2021 AFI Festival: Julia Movie Review

Directed by Julia Cohen and Betsy West
Plot: The film chronicles the life of Julia Child.

Food is Love

Julia Child

Most of us can remember as kids grabbing a cookbook out of the pantry and seeing Julia Child’s name on the cover. While I knew of her – I knew that she was this cooking phenom – what I didn’t realize was the global impact Child had on the cooking world.

Cooking is one failure after another and that’s how you learn.

Julia Child

We all battle within about when is it our time. When is our moment in the sun and it’s an internal struggle that I fight with daily. But unfortunately, we don’t always have the patience to play the waiting game and many people these days expect things to happen on their time or fast. Julia Child was 50 years old when she caught her break. Yeah, FIFTY, I had no clue until now that was the case. So for me, this movie became about something bigger than Julia Child, and it becomes an inspirational tale that includes Child’s journey.

As I said, we all know the name but do we all know the impact? I think what we explore throughout this documentary highlights a woman who found herself later in life and challenged things that nobody was challenging at this time. Sure, women belonged in the kitchen, but the meals were not all that appetizing (wait till you see what they were serving, ha), but it wasn’t because of the lack of resources or the men/women’s fault. They didn’t have the recipes or weren’t taught anything other than these bland meals.

One of the more creative decisions I liked about the film was how they shot the moments between the cooking. We see plenty of Child, but funny enough, the movie is very sensual. The movie explores the truth behind how sex and food go hand in hand. After the film was over, Director Julia Cohen spoke about how when talking to the French cooks, it’s not more than 3-4 sentences before they bring up sex and food together. It was a risk-taking move that we don’t always see in documentaries, but one of which that paid off.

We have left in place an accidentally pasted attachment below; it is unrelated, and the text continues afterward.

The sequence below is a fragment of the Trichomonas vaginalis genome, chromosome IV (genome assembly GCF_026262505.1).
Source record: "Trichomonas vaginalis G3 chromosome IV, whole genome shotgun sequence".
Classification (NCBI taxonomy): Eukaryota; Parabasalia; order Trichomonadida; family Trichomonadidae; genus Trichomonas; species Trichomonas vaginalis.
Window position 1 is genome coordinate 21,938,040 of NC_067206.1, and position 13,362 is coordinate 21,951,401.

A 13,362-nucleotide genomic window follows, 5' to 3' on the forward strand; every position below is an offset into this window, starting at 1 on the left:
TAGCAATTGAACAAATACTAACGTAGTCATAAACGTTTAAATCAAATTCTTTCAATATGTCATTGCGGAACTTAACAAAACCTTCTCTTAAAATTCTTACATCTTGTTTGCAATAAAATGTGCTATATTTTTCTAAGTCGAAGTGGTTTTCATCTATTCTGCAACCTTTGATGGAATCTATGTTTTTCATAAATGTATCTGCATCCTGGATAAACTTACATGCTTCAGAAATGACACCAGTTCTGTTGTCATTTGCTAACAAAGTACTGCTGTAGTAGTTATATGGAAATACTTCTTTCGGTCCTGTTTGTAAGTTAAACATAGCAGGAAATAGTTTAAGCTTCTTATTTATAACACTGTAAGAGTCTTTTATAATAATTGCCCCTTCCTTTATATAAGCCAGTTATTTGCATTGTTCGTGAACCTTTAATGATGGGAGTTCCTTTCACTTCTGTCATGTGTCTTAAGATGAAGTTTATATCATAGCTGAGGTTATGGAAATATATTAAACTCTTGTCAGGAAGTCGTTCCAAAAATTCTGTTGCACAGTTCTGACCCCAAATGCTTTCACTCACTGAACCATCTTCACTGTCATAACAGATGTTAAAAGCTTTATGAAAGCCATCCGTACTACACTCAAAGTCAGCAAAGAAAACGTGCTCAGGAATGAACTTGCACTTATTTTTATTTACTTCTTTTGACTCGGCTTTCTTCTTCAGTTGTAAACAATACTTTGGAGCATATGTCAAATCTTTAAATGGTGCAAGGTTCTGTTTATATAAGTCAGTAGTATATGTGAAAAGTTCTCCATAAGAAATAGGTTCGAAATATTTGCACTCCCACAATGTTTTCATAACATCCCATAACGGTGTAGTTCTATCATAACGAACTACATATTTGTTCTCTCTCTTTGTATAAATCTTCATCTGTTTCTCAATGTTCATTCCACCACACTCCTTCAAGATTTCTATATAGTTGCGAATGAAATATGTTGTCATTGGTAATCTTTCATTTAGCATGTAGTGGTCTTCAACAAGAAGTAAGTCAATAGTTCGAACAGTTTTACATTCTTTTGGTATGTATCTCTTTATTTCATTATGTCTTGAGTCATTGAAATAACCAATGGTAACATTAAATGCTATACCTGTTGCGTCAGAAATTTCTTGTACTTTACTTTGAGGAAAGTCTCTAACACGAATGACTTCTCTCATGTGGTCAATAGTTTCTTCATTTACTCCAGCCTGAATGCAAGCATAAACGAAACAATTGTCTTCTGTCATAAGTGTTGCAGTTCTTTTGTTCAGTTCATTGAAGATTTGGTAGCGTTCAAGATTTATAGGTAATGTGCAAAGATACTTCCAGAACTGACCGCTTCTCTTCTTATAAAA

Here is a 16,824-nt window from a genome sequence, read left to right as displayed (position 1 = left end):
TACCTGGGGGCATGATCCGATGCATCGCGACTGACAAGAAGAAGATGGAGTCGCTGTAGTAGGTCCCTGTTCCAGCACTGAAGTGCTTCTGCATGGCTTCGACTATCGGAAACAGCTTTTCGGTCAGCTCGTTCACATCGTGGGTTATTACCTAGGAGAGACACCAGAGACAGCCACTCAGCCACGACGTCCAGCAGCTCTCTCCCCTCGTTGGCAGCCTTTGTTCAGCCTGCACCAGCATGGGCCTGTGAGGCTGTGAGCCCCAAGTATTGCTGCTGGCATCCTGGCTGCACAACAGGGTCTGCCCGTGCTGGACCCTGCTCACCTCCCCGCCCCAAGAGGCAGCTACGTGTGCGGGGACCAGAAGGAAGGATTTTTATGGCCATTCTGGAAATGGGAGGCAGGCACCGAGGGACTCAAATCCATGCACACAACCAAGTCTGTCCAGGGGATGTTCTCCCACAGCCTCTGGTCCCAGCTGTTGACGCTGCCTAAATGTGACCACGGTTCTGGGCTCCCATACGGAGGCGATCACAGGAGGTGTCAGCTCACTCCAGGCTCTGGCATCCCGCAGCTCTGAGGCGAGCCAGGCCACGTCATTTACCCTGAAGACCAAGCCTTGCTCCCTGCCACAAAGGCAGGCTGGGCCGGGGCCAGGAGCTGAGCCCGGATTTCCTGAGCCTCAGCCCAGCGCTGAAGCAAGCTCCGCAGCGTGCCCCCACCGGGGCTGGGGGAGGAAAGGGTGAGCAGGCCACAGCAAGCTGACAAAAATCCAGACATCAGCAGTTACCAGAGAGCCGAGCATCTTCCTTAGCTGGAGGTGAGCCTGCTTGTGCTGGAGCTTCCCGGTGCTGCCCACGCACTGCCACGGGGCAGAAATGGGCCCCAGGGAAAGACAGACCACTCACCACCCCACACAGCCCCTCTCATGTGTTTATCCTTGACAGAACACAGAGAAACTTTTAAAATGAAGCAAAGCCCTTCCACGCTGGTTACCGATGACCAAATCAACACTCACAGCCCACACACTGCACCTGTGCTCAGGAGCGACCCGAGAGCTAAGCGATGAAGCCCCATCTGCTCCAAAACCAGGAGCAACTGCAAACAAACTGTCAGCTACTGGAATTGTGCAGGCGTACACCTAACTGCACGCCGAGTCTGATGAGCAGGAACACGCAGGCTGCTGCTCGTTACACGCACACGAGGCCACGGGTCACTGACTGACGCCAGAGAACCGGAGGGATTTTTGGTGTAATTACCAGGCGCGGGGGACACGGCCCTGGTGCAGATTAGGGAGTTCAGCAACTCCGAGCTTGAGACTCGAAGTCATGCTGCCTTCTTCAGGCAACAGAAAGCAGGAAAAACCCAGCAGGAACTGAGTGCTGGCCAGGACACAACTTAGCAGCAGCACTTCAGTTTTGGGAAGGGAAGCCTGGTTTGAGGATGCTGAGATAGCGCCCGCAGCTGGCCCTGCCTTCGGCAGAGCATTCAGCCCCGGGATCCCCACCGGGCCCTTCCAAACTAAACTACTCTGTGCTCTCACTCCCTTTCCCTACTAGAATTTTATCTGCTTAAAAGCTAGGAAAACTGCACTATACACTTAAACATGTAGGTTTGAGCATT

Directors Julia Cohen and Betsy West directed this in a way that highlights that Child was so much more than a cook. She was a woman that broke down boundaries by opening the door for women inside the culinary world. But more importantly, Cohen/West did a remarkable job of showing that Child left an even more significant impact on the world with her work with women’s rights and within the LGBTQ community.

Julia Child impacted every single one of our lives and I wouldn’t have known the scale of which she did without watching this documentary. I can’t recommend watching this, learning and maybe finding that grasp of inspiration you were looking for to push forward.

The Verdict: B+

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